Isilon Systems has reported that Kyoto University's Department of Diagnostic Imaging and Nuclear Medicine has implemented Isilon's scale-out NAS for a new collaboration project focused on identifying new technologies and enhanced functionality in diagnostic imaging.
With Isilon IQ, the Department has unified ultrasonic tomography, retinal tomography and MRI image data into a single, highly scalable, high performance, shared pool of storage to accelerate time-to-results increasing efficiency for its mission-critical research.
Yutaka Emoto, professor of medicine at Kyoto University Hospital, said: “Prior to implementing Isilon IQ, we gathered the clinical studies’ imaging data from the PACS and managed it on traditional NAS. The problem with traditional NAS is that there are inevitable management challenges and breakdowns.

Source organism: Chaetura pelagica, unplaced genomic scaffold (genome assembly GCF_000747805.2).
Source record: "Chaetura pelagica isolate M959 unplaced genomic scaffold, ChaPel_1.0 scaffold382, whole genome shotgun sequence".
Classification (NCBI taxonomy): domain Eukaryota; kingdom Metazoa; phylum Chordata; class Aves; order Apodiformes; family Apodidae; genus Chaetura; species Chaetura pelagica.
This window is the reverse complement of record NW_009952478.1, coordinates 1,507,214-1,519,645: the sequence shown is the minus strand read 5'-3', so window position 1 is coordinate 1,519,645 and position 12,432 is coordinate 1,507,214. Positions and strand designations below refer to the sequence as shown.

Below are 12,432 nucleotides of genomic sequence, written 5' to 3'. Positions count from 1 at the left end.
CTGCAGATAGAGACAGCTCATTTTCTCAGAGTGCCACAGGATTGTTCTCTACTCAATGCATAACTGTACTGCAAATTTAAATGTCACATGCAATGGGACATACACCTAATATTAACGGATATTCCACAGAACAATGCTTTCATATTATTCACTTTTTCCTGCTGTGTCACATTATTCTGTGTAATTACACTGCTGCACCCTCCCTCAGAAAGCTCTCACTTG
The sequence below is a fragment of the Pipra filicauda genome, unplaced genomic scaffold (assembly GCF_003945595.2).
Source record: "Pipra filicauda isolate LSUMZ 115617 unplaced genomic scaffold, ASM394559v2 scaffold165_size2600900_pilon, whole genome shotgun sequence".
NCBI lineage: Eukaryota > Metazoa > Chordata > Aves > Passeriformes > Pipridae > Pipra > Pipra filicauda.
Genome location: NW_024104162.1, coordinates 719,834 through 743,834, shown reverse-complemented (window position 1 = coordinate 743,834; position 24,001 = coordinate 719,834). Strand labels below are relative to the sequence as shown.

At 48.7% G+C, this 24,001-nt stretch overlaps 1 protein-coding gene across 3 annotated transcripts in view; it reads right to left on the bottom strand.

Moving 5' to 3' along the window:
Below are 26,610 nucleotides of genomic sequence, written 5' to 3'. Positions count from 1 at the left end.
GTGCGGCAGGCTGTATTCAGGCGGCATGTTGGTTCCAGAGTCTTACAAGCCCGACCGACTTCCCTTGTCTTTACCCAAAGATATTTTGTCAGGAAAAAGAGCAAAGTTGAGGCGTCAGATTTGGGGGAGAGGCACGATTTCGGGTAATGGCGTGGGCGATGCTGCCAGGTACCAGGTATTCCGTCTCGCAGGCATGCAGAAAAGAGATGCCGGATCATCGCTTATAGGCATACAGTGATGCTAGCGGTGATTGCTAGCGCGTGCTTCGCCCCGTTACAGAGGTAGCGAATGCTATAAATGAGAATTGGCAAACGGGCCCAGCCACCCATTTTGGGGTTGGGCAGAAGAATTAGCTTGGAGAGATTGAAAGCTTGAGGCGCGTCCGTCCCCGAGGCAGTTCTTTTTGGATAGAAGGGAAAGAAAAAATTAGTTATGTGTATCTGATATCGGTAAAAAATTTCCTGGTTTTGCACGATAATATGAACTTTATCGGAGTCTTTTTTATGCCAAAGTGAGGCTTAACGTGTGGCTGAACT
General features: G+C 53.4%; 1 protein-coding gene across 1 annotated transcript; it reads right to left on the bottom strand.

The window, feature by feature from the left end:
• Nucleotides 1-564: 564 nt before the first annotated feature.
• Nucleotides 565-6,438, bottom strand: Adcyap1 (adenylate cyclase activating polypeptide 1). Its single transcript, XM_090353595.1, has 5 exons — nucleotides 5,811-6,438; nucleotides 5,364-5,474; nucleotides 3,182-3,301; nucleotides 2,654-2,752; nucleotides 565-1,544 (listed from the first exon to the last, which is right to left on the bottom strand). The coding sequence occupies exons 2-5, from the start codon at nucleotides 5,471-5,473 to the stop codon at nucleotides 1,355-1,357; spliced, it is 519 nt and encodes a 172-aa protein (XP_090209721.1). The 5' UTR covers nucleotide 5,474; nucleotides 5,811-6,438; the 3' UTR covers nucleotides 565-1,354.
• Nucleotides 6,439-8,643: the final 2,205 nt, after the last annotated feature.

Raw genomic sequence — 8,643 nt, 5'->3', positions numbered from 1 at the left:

“During breakdowns or expansion, maintenance was troublesome, forcing our valuable researchers to essentially act as server managers. With Isilon, there are no problems and everything works as advertised, enabling our researchers to actually focus on research.”
Tim Goodwin, VP and general manager of Japan at Isilon Systems, said: “Continued innovation in diagnostic imaging equipment has increased the amount of imaging data produced during the course of medical research and treatment, creating challenges for traditional SAN and NAS systems.”